Answering my question as to whether Bitsing had further benefitted the organisation, Lidy came up with something very interesting indeed: “Unknown to ourselves, we lacked competency. Bitsing makes you aware that you’re doing things the wrong way. It made us aware that we lacked certain competencies, that we had been ‘unconscious of our incompetency’. It then provided the handholds for us to get to grips with correcting these shortcomings – we became conscious of competency. Then we came to the phase of rolling out the Bitsing programmes, thereby entering the next phase: that of unconsciously becoming even more competent, in yet more areas. The entire process made a big impact on us. In a period of one year the team at De Key became truly professional.” ”Bitsing enables you to discover your organisation’s talents. Again, this is due to the solid foundation provided by the Bitsing method”, said Lidy. ”Our organisation is large, diverse and consists of a number of islands, each with its own language. As a result of applying Bitsing across the entire organisation, we have all started speaking the same language. As a result, we work better together – and working together is, of course, always the best way of working. It’s another benefit of the Bitsing method.” I asked Lidy whether Bitsing had not only been appreciated by management, but also by the employees. Her answer was straightforward, ”You quickly learn to be selective about who you want in your team. The early adapters stand out and these are the people that you need first. All of our employees experienced the Bitsing method in a very positive way though. Why? Because it facilitates and supports them. It tells them how to do things, how to tackle issues… Bitsing gave them handholds. It means there’s always something to rely on, a system, and that’s very useful for everybody.” Lidy was also lyrical about the effects on their website – and other areas of the organisation. ”Our website was passive, static. As a result of applying this methodology it has been transformed into an active website, which is intensively used in the communication with our target groups. And because we now work so efficiently and have the correct focus, we are now also in a position to deploy this approach to other parts of the organisation, such as student housing and parking sales and rentals.” Lidy continued, ”It’s now a year later and we use Bitsing on a daily basis. It has introduced a structure. This means, for instance, that I now automatically receive the reports I need, every week. These reports provide the necessary facts on our sales and turnover. They put us in a position to react appropriately and to take advantage of any changing trends in the marketplace. And all this comes from Bitsing’s insistence on having the correct focus on the facts, as they stand today.”

Lidy concludes, ”And, of course, things like our ‘house-buying cafes’ and open house routes are also very popular, because we now know who to talk to…because we’ve identified our target group. All of this has grown from the foundation laid by Bitsing.” De Key is a perfect example of how an organisation should use the Bitsing method. My mission is to enable any organisation to apply Bitsing autonomously, following an initial, guided Bitsing period of about 12 months. This development is precisely what took place at De Key, which is why this case study is a source of particular pride!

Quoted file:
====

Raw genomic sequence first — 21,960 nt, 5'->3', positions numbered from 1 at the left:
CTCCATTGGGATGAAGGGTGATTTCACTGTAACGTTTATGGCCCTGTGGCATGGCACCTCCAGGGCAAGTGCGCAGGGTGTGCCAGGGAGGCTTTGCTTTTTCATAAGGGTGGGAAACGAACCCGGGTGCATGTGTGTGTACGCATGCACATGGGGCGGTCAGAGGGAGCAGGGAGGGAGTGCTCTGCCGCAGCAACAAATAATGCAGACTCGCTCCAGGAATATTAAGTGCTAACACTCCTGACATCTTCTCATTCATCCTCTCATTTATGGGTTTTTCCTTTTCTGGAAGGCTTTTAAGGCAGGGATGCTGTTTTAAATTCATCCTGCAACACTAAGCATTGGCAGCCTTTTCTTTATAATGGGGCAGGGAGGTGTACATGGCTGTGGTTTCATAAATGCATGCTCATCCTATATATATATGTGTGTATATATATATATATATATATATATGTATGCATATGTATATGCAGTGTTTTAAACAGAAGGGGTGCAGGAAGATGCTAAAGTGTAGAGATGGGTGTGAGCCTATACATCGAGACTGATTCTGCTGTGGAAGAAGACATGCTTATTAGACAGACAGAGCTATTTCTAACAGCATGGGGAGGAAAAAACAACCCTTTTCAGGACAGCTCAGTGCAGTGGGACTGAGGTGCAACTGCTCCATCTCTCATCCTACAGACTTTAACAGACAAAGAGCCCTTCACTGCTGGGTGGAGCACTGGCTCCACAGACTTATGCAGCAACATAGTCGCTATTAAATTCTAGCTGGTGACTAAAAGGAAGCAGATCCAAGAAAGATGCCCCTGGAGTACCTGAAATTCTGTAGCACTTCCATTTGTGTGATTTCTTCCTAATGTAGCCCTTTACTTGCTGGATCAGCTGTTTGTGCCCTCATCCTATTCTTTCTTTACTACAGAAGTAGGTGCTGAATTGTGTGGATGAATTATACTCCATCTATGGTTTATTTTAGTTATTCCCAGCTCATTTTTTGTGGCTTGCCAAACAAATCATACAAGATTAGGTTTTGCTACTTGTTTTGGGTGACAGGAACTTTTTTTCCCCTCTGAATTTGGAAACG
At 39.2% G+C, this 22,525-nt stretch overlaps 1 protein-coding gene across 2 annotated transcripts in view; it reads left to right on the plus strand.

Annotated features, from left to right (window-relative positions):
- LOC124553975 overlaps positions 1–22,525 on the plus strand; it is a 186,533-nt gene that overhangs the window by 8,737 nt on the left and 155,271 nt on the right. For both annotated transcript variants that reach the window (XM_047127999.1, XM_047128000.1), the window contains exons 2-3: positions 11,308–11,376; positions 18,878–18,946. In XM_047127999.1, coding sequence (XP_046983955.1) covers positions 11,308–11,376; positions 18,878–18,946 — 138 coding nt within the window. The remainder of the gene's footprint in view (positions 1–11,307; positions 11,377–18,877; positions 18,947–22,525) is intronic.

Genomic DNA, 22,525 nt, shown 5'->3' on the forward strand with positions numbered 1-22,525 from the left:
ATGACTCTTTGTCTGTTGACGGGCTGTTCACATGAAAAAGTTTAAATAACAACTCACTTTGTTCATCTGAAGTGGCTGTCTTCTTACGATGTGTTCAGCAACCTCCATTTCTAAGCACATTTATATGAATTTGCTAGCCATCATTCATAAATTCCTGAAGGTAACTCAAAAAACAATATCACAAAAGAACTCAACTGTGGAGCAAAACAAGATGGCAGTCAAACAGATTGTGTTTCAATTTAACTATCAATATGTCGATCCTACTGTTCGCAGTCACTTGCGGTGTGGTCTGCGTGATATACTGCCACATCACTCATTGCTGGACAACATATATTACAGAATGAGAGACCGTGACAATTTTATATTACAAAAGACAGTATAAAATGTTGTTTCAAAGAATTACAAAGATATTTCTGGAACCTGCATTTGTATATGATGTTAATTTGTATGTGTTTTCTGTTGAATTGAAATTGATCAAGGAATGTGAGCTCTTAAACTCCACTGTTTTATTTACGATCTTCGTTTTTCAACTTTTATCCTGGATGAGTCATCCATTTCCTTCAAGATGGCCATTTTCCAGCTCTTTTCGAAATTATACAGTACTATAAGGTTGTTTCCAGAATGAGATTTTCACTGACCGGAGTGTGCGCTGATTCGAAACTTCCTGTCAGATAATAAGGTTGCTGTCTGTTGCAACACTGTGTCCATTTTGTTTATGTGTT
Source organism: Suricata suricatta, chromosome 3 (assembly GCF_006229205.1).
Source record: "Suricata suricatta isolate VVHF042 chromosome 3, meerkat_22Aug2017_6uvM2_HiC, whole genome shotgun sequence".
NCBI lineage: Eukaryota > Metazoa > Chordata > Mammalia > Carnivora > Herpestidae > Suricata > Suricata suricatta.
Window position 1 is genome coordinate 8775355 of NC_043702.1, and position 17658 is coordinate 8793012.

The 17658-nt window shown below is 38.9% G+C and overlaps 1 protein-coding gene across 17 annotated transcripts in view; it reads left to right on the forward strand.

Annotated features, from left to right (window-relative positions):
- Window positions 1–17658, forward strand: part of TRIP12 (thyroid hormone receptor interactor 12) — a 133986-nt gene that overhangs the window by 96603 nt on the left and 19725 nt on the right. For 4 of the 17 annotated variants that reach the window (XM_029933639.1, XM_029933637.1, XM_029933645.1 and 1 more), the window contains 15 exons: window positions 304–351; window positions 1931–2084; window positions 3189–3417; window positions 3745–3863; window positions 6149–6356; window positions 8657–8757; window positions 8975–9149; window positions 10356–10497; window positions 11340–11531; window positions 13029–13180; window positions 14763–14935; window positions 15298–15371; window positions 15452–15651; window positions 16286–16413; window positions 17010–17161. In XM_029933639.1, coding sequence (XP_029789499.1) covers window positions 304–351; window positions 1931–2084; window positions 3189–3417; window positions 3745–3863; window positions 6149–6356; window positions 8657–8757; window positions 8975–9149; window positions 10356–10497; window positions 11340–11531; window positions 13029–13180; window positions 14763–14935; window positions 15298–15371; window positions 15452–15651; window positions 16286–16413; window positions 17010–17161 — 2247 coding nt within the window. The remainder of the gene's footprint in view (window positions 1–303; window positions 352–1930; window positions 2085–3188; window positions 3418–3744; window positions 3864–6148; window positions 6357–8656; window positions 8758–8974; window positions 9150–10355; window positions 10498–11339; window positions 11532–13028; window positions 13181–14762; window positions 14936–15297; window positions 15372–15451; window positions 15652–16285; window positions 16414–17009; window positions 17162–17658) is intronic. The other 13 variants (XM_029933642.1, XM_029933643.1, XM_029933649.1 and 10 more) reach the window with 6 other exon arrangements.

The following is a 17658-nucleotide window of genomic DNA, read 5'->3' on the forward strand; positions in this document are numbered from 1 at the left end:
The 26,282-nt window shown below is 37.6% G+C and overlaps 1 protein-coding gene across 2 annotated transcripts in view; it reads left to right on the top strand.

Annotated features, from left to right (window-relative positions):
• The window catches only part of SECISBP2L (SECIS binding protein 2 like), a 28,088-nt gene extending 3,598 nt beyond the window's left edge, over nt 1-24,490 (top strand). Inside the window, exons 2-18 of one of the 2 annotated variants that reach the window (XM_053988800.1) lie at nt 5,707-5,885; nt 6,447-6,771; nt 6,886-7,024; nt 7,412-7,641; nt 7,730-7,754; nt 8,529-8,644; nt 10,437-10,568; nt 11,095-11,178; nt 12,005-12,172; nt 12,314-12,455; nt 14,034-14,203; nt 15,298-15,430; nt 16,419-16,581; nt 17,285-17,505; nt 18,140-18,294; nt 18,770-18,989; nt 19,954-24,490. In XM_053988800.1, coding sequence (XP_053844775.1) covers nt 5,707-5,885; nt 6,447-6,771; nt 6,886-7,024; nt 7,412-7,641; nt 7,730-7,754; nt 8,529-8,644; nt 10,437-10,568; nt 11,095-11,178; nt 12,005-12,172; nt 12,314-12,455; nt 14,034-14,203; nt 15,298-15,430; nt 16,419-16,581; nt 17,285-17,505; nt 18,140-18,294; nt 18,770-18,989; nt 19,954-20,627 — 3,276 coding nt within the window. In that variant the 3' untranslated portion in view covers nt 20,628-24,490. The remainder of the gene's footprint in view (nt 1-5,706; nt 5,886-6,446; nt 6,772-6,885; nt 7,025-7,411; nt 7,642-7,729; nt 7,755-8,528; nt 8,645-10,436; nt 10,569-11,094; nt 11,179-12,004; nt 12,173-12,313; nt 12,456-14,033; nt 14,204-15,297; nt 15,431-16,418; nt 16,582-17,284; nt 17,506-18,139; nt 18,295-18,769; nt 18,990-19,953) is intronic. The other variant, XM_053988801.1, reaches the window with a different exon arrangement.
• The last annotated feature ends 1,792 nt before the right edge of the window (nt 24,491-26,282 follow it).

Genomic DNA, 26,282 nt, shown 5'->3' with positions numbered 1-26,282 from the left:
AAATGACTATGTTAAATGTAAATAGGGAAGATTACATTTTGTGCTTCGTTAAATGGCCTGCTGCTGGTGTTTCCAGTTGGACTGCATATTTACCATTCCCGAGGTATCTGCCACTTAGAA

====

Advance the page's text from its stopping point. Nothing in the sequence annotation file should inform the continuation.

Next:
ROI is out, ROS is in

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What ROI really means

The term ROI is commonly taken to mean ‘return on investment’. ROI stands for what you get back from an investment.

But what is that exactly? What do you actually get back as return on your investment? According to this definition, it could be anything. The traditional business definition of ROI is much too broad, too superficial, has no deeper meaning.

This website has already made amply clear that the Bitsing method represents the new modern economic era. It’s an approach in which tools and terms are specifically defined – so there’s no room for the ‘free translation’ of meaning that ROI invites. Accordingly, in the world of Bitsing, the term and concept of ROI – return on investment – just don’t exist.

What if your ‘return’ is a financial loss and collapses your organisation? You can achieve a great ‘return’ on your investment with increased sales and new customers – but you can still go bankrupt because you paid too much for the return.

So from now on we’ll only talk about ROS. With the Bitsing method you can now look forward to having a Remainder On Spend – in which you end up with more money than you spent on achieving your objectives (a Remain). Traditional business thinking was happy with ‘return on investment’.
In Bitsing we focus on the positive financial remain, delivered by the money you spent – the Remainder On Spend. This is what it’s all about. And, as you can see, rather not talk about ‘investment’ at all, but rather about ‘spending’. Investment implies that you never know what you will get in return. While with expenditure you know precisely.

Forget ROI, say hello to ROS: Remainder On Spend.